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    • RH March 16, 2016 at 6:43 pm

      I got tired of maintaining my car, so I sold it and use Car2go and Zipcar. I’m getting tired of maintaining my bike (10 flats a year, oiling the chain, adjusting brakes, etc…), so I’ll sell it and use bikeshare. I am a pretty lazy person though in my old age.

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    • gutterbunnybikes March 16, 2016 at 11:02 pm

      Yeah nothing ever happens at the Memorial Coliseum, Moda Center, Convention Center, countless bars and clubs, Emmanuel Hospital, Lloyd Center (ok you might have a point with Lloyd).

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      • J_R March 17, 2016 at 8:13 am

        And how many those destinations are in the Central Eastside Industrial District?

        The examples you cite are those which could be tourist destinations which is where I think it makes sense to locate stations.

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  • RH March 16, 2016 at 6:43 pm

    I got tired of maintaining my car, so I sold it and use Car2go and Zipcar. I’m getting tired of maintaining my bike (10 flats a year, oiling the chain, adjusting brakes, etc…), so I’ll sell it and use bikeshare. I am a pretty lazy person though in my old age.

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    • Adam H. March 17, 2016 at 9:28 am

      10 flats a year

      Have you looked into Schwalbe Marathon Plus tires? I get maybe one flat a year on them. Conti makes some good flat-resistent touring tires too.

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      • Chris I March 17, 2016 at 9:02 pm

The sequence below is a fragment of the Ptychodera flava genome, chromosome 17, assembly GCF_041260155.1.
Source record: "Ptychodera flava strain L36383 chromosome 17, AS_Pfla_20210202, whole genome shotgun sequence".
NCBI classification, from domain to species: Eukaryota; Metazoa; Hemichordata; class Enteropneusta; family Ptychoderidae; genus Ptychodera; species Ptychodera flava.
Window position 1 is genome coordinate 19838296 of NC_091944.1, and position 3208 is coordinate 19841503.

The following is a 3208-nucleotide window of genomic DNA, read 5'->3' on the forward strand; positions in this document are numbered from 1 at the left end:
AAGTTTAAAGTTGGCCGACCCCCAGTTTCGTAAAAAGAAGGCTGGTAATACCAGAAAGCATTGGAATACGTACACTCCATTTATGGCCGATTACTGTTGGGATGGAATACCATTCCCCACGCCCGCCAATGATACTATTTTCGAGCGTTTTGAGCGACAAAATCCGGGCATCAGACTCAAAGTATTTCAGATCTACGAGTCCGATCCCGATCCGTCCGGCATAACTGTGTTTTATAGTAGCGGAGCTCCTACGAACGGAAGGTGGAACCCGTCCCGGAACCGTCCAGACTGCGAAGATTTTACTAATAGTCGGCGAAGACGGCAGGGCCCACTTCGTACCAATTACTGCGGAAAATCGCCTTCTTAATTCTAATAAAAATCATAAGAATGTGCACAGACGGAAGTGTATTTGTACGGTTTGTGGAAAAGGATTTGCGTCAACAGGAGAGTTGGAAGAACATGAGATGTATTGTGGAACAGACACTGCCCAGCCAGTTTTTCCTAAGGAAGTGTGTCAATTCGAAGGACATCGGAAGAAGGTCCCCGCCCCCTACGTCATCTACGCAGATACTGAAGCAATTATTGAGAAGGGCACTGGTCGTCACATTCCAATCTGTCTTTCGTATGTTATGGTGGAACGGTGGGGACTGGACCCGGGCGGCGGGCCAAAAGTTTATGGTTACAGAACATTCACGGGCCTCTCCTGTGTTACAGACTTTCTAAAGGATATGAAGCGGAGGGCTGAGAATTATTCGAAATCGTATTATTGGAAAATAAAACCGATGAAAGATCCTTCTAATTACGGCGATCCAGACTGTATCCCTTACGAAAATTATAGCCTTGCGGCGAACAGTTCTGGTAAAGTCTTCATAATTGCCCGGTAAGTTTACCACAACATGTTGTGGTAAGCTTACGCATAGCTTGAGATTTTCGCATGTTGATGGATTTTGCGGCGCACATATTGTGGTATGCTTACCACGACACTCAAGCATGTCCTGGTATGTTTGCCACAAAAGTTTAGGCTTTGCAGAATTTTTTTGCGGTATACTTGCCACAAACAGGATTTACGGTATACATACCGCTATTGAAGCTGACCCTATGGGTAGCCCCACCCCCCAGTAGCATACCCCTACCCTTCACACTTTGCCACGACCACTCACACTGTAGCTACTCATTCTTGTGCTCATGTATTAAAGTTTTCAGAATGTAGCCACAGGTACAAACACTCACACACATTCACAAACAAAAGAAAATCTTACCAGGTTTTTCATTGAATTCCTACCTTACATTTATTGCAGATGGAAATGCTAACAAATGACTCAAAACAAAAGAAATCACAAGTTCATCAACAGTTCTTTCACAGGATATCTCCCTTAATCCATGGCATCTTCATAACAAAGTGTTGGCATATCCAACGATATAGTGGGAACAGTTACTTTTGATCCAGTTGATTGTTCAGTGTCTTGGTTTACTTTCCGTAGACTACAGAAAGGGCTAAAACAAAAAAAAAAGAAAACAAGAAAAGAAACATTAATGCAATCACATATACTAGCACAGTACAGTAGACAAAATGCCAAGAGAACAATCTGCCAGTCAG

Panaracer Ruffy Tuffy is another good option.

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  • gutterbunnybikes March 16, 2016 at 6:56 pm

    Really people don’t ride Division, Hawthorne, Lovejoy, Missississippi…etc????.

    Many of us do, and do so often. And I suspect they’d be rented more stationed on the commercial districts than if they were stationed on the Greenways.

    You want lanes on those streets commercial corridors? – bike share will be the egg.

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  • John Liu
    John Liu March 16, 2016 at 8:24 pm

    Correct me if I am wrong, but I believe a “station” is basically some bike racks and an entry in a database? And I believe the system will allow you, for an additional fee, to leave a bike locked to any public bike rack and to take a bike from such a rack, even if it is not a designated station?

    So, minimal capital investment or time required to add a station or remove a station. If bikes are regularly being left in an area without a station, that will tell Biketown that a station should be added there. If bikes are seldom left at a station, that will tell Biketown that the station should be moved elsewhere.

    My feeling is, the decision of where to initially place stations is somewhat important but hardly critical. What will be more important is a responsive, accurate, and continual process to analyse location data for the bikes and figure out where stations should be added and deleted in future weeks, months, and years. Dynamically.

    For example, maybe in five years the CEID will eventually become an area popular with people who use bikeshare – who are, as many have noted, not necessarily going to be the same people who bike regularly in the city today. Probably more visitors and casual or occasional cyclists, fewer committed daily bike commuters riding every day to jobs in the CEID. When that happens, Biketown will see it because bikes will be left on public racks in the CEID, and then stations can be placed there. There is no need to put stations in the CEID today in hopes that they will be needed five years from today.

    I do think the stations should be on the street, as bike corrals. They will only take up one parking space, and all those people arriving by bike rather than car will actually free up parking elsewhere on the block. The city should commit to removing or shrinking stations that are not much used.